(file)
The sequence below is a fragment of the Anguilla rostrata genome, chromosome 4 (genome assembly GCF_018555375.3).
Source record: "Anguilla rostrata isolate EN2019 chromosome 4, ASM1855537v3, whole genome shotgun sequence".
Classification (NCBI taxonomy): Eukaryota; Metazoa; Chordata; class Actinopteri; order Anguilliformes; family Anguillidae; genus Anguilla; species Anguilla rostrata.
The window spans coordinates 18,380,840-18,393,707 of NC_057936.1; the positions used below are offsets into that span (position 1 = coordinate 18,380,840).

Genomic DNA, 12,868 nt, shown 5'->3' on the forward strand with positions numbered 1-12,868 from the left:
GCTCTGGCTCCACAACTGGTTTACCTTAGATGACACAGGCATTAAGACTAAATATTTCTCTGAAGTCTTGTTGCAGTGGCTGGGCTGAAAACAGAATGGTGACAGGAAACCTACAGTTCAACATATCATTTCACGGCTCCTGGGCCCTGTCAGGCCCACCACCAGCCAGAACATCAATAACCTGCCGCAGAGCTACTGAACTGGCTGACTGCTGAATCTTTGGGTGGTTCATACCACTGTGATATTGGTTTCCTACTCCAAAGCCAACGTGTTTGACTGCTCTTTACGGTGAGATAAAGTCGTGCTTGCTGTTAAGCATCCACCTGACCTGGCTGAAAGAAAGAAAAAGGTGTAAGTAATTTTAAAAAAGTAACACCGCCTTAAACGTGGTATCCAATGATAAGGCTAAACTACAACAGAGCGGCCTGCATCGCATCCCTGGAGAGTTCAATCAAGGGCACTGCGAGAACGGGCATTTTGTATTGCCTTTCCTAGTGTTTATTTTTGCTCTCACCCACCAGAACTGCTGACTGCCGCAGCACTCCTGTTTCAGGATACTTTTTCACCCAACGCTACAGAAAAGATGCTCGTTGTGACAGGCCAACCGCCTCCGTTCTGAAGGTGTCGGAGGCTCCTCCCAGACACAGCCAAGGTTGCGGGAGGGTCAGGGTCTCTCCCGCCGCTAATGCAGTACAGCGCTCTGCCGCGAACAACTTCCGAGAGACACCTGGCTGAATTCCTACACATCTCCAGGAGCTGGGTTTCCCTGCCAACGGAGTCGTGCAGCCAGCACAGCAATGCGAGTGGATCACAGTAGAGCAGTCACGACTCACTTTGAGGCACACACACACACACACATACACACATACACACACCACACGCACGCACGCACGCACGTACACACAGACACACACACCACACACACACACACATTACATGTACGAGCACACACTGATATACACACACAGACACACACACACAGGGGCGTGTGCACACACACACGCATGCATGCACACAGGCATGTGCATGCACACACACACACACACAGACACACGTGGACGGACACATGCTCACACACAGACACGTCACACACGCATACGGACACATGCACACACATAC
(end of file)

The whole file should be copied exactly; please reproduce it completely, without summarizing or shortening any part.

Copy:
The sequence below is a fragment of the Anguilla rostrata genome, chromosome 4 (genome assembly GCF_018555375.3).
Source record: "Anguilla rostrata isolate EN2019 chromosome 4, ASM1855537v3, whole genome shotgun sequence".
Classification (NCBI taxonomy): Eukaryota; Metazoa; Chordata; class Actinopteri; order Anguilliformes; family Anguillidae; genus Anguilla; species Anguilla rostrata.
The window spans coordinates 18,380,840-18,393,707 of NC_057936.1; the positions used below are offsets into that span (position 1 = coordinate 18,380,840).

Genomic DNA, 12,868 nt, shown 5'->3' on the forward strand with positions numbered 1-12,868 from the left:
GCTCTGGCTCCACAACTGGTTTACCTTAGATGACACAGGCATTAAGACTAAATATTTCTCTGAAGTCTTGTTGCAGTGGCTGGGCTGAAAACAGAATGGTGACAGGAAACCTACAGTTCAACATATCATTTCACGGCTCCTGGGCCCTGTCAGGCCCACCACCAGCCAGAACATCAATAACCTGCCGCAGAGCTACTGAACTGGCTGACTGCTGAATCTTTGGGTGGTTCATACCACTGTGATATTGGTTTCCTACTCCAAAGCCAACGTGTTTGACTGCTCTTTACGGTGAGATAAAGTCGTGCTTGCTGTTAAGCATCCACCTGACCTGGCTGAAAGAAAGAAAAAGGTGTAAGTAATTTTAAAAAAGTAACACCGCCTTAAACGTGGTATCCAATGATAAGGCTAAACTACAACAGAGCGGCCTGCATCGCATCCCTGGAGAGTTCAATCAAGGGCACTGCGAGAACGGGCATTTTGTATTGCCTTTCCTAGTGTTTATTTTTGCTCTCACCCACCAGAACTGCTGACTGCCGCAGCACTCCTGTTTCAGGATACTTTTTCACCCAACGCTACAGAAAAGATGCTCGTTGTGACAGGCCAACCGCCTCCGTTCTGAAGGTGTCGGAGGCTCCTCCCAGACACAGCCAAGGTTGCGGGAGGGTCAGGGTCTCTCCCGCCGCTAATGCAGTACAGCGCTCTGCCGCGAACAACTTCCGAGAGACACCTGGCTGAATTCCTACACATCTCCAGGAGCTGGGTTTCCCTGCCAACGGAGTCGTGCAGCCAGCACAGCAATGCGAGTGGATCACAGTAGAGCAGTCACGACTCACTTTGAGGCACACACACACACACACATACACACATACACACACCACACGCACGCACGCACGCACGTACACACAGACACACACACCACACACACACACACATTACATGTACGAGCACACACTGATATACACACACAGACACACACACACAGGGGCGTGTGCACACACACACGCATGCATGCACACAGGCATGTGCATGCACACACACACACACACAGACACACGTGGACGGACACATGCTCACACACAGACACGTCACACACGCATACGGACACATGCACACACATAC